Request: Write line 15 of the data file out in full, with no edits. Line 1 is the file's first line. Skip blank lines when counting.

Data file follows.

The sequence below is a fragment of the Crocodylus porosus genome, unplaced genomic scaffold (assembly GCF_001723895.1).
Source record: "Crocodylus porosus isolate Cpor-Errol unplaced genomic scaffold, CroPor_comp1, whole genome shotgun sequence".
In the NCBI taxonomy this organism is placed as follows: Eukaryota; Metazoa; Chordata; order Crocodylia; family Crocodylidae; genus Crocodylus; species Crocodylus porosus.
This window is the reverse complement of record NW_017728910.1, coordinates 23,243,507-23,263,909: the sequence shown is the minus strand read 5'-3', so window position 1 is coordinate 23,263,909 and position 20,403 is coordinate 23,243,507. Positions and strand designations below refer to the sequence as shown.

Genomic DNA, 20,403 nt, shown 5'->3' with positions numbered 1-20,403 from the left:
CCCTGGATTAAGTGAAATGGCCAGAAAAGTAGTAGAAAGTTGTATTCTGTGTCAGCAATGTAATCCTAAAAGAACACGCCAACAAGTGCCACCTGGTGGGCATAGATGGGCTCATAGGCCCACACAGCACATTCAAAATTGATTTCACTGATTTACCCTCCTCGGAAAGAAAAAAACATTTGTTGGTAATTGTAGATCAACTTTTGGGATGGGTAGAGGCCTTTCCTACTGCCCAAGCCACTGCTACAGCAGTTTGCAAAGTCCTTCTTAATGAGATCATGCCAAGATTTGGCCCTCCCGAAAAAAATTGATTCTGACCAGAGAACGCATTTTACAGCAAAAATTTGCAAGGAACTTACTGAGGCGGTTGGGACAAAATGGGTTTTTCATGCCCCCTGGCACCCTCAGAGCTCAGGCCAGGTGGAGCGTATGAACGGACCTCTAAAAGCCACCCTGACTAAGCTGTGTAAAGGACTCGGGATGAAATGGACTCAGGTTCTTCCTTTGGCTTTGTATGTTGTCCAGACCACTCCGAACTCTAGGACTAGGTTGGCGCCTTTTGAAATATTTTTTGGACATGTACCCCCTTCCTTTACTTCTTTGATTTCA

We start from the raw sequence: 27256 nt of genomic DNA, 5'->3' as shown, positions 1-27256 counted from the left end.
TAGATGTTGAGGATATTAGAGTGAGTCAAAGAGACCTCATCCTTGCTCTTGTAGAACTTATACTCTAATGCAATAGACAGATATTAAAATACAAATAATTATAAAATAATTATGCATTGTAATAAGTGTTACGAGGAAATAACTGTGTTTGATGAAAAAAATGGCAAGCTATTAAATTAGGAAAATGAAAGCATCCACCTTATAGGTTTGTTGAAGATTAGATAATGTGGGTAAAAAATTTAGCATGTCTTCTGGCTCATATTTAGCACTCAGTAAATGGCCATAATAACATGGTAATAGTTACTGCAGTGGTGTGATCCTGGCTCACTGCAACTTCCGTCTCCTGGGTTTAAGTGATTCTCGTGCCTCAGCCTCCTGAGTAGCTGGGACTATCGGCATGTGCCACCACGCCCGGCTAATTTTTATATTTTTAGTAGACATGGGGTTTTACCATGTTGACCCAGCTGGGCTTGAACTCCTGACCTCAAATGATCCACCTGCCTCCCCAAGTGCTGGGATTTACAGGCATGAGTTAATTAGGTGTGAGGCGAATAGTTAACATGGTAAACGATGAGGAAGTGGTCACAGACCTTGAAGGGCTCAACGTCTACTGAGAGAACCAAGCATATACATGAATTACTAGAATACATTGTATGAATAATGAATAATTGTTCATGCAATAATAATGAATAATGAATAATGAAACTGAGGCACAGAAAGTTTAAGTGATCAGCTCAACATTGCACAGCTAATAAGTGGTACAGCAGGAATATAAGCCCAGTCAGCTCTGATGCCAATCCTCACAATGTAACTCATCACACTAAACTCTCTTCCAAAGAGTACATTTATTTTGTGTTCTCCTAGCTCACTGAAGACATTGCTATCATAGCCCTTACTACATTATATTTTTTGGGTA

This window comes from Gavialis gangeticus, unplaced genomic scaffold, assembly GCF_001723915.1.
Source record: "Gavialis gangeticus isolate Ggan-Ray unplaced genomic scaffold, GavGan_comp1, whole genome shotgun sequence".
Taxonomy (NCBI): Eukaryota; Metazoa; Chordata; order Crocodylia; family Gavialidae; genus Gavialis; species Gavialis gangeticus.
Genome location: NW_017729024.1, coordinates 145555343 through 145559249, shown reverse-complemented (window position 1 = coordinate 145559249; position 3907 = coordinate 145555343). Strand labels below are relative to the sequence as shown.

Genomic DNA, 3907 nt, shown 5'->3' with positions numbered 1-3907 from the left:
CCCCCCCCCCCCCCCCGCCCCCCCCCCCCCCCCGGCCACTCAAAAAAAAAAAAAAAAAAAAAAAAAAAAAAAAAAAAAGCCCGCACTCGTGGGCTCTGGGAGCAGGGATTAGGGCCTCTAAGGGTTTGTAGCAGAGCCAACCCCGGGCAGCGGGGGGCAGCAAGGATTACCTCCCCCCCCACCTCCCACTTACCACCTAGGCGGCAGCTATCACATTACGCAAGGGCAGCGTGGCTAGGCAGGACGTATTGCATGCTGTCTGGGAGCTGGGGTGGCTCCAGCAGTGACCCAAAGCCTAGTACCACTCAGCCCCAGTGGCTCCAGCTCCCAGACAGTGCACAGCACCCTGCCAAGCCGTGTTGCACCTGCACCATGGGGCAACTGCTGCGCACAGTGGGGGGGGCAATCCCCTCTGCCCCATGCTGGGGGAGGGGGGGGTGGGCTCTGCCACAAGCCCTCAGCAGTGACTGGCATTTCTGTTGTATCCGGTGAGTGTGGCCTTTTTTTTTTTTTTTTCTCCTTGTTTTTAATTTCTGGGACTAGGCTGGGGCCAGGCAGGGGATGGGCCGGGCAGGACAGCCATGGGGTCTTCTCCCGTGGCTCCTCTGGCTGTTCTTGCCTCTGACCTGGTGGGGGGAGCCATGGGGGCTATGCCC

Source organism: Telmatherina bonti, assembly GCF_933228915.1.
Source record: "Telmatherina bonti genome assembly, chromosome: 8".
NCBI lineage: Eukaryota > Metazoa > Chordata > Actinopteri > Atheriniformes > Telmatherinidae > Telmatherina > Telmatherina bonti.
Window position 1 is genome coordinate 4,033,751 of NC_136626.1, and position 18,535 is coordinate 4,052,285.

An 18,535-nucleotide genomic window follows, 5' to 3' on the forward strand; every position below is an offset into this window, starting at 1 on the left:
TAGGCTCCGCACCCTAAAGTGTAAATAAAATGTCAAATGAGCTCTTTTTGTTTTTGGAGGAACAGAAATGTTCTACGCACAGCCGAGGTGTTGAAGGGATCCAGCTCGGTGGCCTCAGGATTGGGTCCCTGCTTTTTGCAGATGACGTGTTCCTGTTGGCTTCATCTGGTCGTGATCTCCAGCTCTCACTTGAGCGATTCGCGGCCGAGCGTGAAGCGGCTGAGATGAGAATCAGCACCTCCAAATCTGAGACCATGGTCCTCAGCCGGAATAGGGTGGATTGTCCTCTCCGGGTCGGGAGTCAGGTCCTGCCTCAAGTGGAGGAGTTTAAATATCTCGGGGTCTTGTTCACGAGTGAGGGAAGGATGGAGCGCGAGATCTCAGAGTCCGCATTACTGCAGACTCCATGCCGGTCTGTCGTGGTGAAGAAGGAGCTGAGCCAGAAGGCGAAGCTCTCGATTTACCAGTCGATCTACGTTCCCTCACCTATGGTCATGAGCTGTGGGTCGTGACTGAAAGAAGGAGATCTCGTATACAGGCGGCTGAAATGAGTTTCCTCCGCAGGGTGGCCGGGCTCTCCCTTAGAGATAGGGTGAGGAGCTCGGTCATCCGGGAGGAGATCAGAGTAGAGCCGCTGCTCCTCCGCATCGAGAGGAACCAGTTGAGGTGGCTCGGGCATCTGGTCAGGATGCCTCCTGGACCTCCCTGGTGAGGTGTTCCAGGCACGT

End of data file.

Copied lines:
Source organism: Telmatherina bonti, assembly GCF_933228915.1.